In the chosen example, the upper part 102 of the microstructure 1 is of type p. A local n type implantation 5 is formed at the surface of the layer 102. This implantation 5 covers an inclined plane 318 formed as described in relation to FIG. 5, situated in a diametrically opposite manner to the face 710 in relation to the membrane 104, and covers an annular zone of the layer 102 surrounding said membrane 104. The implantation 5 around the membrane 104 defines an annular zone for the formation of a sealing joint at its surface. A shared electrode 106 b formed by evaporation of a layer of gold on the insulating layer 16 in silica electrically and mechanically separating the conductive layers in silicon 102 and 15 makes it possible to electrically connect all of the implantations 5 to a shared polarisation source.

In this implementation, the shared electrode 106 b makes it possible to address the implantation 5 by the intermediary of a contact in gold 29 covering a part of the inclined plane 318 and, via a diode formed from the np junction, the surface in silicon of the membrane 104 and finally the contact in gold 8 through the diode and the layer 102. The junction np is a diode that is open for negative polarisations. The inversion of the dopings enables a diode to be obtained that is open in the opposite sense.

Selective Grafting on the Microstructure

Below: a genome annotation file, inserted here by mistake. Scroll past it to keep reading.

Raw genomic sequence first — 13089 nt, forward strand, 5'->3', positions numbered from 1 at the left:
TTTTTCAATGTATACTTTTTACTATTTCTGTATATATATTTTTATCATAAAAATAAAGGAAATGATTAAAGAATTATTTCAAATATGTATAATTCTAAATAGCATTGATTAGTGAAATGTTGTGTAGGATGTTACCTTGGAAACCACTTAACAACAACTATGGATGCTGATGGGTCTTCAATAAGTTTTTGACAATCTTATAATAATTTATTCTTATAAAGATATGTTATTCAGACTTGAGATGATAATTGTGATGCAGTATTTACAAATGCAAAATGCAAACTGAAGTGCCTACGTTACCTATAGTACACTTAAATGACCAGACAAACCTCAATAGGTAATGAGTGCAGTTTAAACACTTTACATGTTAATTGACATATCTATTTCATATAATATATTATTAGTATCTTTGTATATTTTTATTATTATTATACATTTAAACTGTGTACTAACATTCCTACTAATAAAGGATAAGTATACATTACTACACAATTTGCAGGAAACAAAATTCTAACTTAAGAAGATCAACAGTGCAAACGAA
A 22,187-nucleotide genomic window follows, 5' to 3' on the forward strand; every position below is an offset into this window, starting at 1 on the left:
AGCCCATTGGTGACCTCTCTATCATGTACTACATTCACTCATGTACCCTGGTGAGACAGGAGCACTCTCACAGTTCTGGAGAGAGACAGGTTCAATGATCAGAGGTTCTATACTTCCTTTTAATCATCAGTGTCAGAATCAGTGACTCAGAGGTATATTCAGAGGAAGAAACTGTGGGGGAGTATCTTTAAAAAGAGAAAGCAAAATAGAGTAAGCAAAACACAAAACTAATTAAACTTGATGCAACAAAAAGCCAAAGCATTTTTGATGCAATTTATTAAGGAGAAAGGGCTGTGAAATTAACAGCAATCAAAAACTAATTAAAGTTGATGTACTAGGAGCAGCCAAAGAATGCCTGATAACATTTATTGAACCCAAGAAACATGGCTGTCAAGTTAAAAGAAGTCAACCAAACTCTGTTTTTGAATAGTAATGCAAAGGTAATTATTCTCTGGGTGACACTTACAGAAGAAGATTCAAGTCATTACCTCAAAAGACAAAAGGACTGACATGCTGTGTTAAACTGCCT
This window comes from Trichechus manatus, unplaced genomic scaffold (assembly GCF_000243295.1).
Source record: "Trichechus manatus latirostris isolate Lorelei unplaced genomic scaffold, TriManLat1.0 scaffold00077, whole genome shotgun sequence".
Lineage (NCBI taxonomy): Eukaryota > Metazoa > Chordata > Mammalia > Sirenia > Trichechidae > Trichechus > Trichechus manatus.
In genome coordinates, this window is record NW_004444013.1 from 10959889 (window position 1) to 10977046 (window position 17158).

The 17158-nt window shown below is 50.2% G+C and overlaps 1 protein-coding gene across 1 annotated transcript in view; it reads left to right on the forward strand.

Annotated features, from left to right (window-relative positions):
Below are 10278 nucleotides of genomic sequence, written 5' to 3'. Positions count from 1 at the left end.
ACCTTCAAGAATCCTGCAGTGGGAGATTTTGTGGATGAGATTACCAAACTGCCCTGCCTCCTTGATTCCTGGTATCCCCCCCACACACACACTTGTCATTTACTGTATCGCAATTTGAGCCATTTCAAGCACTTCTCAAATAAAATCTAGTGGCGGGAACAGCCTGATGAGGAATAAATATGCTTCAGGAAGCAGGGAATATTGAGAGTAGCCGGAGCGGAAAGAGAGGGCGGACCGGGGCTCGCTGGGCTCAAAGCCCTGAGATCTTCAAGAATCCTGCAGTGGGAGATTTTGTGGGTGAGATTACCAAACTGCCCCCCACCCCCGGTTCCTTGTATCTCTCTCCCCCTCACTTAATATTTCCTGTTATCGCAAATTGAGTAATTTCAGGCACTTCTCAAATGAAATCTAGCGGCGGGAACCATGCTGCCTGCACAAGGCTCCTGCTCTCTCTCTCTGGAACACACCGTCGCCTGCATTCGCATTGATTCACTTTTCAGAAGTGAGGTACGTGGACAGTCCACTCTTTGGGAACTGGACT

FIG. 10 describes on a voltammogram the cycles carried out to provide the different linings to the microstructure as described in FIG. 9.

For a given lining X, there exists three current curves as a function of the potential applied at the level of the source via the electrode 106 b.

The curve 800 describes the voltammogram for the grafting of X on the contact pad 8. It is associated with potentials Vg(X/Au) and Vsat(X/Au) shifted from the threshold voltage Vd of the diode i.e. Vg(X/Au)+Vd and Vsat(X/Au)+Vd marked 801 on the curve. The curve 802 describes the voltammogram for the grafting of X on the annular zone 5 to form the sealing joint in the form of the second film 7. This grafting is associated with the potentials Vg(X/Si) and Vsat(X/Si) marked 803 on the curve. The curve 804 describes the voltammogram for the grafting of X on the membrane 104. It is associated with the potentials Vg(X/Si) and Vsat(X/Si), shifted by the diode threshold, i.e. Vg(X/Si)+Vd and Vsat(X/Si)+Vd marked 805 on the curve.